He turned back for a last glimpse of his home. It was a cold night.
His home would be in mourning tomorrow. He imagined the chaos when they found out what he had done.
Crossing the village boundaries, he turned at the curve ahead. The crossroads loomed large.
Which way should I go? Left, right or straight?
“Left,” it whispered in his ears.
Terrified, he turned. There was no one.
Hesitant, he forged ahead. The water of the lake glistened in the moonlight. As he stepped closer, the voice murmured, “Brr! It’s cold. Imagine the chill!”
Shit! He could imagine the icy water seeping into his bones and hurting like hell. No way will I die a painful death like that by drowning!
Turning back to the crossroads, he stared at the straight path. That’s better!
The dense forest loomed ahead. A wolf’s howl made him jump. The voice whispered, “Their fangs will rip your flesh to shreds.”
Oh no! That sounds horrific. My family won’t even find me.
He almost ran back to the crossroads. The third path was a dead end, right at the edge of a rock cliff. The voice spoke up louder, “Jump. It’ll be over in an instant.”
An image of his body splattered on the jagged rocks below; spilling blood and guts made him shudder. I am not dying that way!
“So, how do you propose to die?” the voice asked, exasperated this time.
“Huh! Who’s that? And what’s it with you anyways?” he asked, straining his eyes in the darkness.
“I’m DEATH. Waiting to whisk your soul away. You do want to die, right? Although it isn’t your time yet.”
“Of course! You’ll take me to Heaven?” he asked, curious about his fate.
“What makes you think that I’ll drop you to those pearly gates? Suicide only warrants HELL,” Death replied contemptuously.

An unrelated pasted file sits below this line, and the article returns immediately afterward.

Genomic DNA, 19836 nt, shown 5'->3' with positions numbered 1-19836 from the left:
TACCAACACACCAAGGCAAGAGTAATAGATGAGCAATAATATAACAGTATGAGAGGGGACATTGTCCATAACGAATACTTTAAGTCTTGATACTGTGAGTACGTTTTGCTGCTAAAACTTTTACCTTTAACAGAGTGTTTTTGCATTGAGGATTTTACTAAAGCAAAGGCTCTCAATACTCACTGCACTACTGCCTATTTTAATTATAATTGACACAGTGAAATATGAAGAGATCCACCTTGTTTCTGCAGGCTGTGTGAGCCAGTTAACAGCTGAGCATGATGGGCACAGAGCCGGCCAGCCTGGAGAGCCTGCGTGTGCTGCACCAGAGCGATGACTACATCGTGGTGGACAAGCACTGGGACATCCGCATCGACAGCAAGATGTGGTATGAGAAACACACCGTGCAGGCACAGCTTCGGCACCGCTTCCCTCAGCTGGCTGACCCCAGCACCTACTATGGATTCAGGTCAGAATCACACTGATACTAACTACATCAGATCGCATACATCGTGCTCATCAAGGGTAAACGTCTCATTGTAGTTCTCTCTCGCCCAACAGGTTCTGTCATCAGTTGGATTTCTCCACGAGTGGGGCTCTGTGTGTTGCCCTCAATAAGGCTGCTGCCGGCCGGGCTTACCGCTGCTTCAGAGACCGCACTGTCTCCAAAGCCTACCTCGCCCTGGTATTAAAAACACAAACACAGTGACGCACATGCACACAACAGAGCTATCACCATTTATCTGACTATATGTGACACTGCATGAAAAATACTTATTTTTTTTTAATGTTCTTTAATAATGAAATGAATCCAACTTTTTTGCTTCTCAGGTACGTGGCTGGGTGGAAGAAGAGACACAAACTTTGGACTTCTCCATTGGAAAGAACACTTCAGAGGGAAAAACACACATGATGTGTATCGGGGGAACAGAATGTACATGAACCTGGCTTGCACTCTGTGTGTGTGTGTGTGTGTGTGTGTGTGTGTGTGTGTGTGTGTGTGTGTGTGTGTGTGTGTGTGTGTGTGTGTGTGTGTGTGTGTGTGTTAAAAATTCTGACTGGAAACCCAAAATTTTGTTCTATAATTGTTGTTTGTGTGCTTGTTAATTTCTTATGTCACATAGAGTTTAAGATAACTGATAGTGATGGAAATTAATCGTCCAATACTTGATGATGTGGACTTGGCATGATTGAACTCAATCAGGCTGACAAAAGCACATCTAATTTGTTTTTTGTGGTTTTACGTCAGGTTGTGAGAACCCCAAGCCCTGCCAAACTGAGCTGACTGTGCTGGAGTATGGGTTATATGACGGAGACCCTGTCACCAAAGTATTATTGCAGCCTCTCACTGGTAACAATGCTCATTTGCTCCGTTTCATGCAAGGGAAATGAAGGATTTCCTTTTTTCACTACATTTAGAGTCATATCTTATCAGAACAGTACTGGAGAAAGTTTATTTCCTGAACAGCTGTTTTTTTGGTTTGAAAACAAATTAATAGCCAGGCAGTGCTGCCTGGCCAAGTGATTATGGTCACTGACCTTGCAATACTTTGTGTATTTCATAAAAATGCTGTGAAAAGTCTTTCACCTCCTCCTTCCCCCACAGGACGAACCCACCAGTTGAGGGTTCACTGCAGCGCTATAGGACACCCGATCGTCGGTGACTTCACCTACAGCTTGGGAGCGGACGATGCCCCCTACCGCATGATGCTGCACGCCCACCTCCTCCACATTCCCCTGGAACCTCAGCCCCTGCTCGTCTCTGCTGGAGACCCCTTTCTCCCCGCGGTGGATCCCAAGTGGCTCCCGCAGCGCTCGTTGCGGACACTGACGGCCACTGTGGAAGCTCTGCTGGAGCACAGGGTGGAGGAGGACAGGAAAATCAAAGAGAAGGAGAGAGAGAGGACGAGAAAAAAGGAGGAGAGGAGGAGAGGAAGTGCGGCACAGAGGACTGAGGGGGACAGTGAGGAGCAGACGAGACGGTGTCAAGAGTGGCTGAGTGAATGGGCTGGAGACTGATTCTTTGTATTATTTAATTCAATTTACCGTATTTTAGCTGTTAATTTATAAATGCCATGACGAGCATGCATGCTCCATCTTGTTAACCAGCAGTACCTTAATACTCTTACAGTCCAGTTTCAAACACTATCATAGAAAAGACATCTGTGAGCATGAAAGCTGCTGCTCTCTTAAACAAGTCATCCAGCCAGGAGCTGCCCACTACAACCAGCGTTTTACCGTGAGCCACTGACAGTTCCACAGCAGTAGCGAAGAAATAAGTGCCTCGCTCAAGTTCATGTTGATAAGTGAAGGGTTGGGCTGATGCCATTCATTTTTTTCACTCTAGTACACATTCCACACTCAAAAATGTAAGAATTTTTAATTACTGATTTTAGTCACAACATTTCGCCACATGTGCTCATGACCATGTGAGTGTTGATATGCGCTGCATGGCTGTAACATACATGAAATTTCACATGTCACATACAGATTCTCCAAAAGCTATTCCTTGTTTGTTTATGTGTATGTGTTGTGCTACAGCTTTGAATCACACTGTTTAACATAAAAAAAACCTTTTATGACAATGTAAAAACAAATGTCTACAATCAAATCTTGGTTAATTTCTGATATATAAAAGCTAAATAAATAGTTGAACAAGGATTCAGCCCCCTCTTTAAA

That’s way worse, he thought.
“Yes, vats of oil over raging fires, stones, nails, ferocious dogs with sharp teeth, burning souls, all wait to welcome you. They are always looking for a new entrant in their midst,” Death laughed.
“But why? Wh…what have I done?” he asked, clearly anguished at the thought.
“Nothing. But let’s be real. You’re a COWARD to be dying now,” Death added pragmatically.
“Damn! I don’t really want to die. But the creditors come knocking on my door each day, asking for their money. Death’s easier,” he cried.
“Hah, never!” Death muttered, loud enough to be heard.
He thought about all that he left behind. His aged mom, wife and two children who would be at the mercy of the creditors. I’ve been so selfish. Really foolish!
“Yet…,” he paused before continuing, “If it’s going to wipe out whatever I had worked for and make me burn in hell, I don’t want to go. Thank you, my friend. Ha-ha-ha. Look at the irony…Death saving life!” laughing like a crazed man, he retraced his steps.
As the silhouette of his home slid into view, he smiled.
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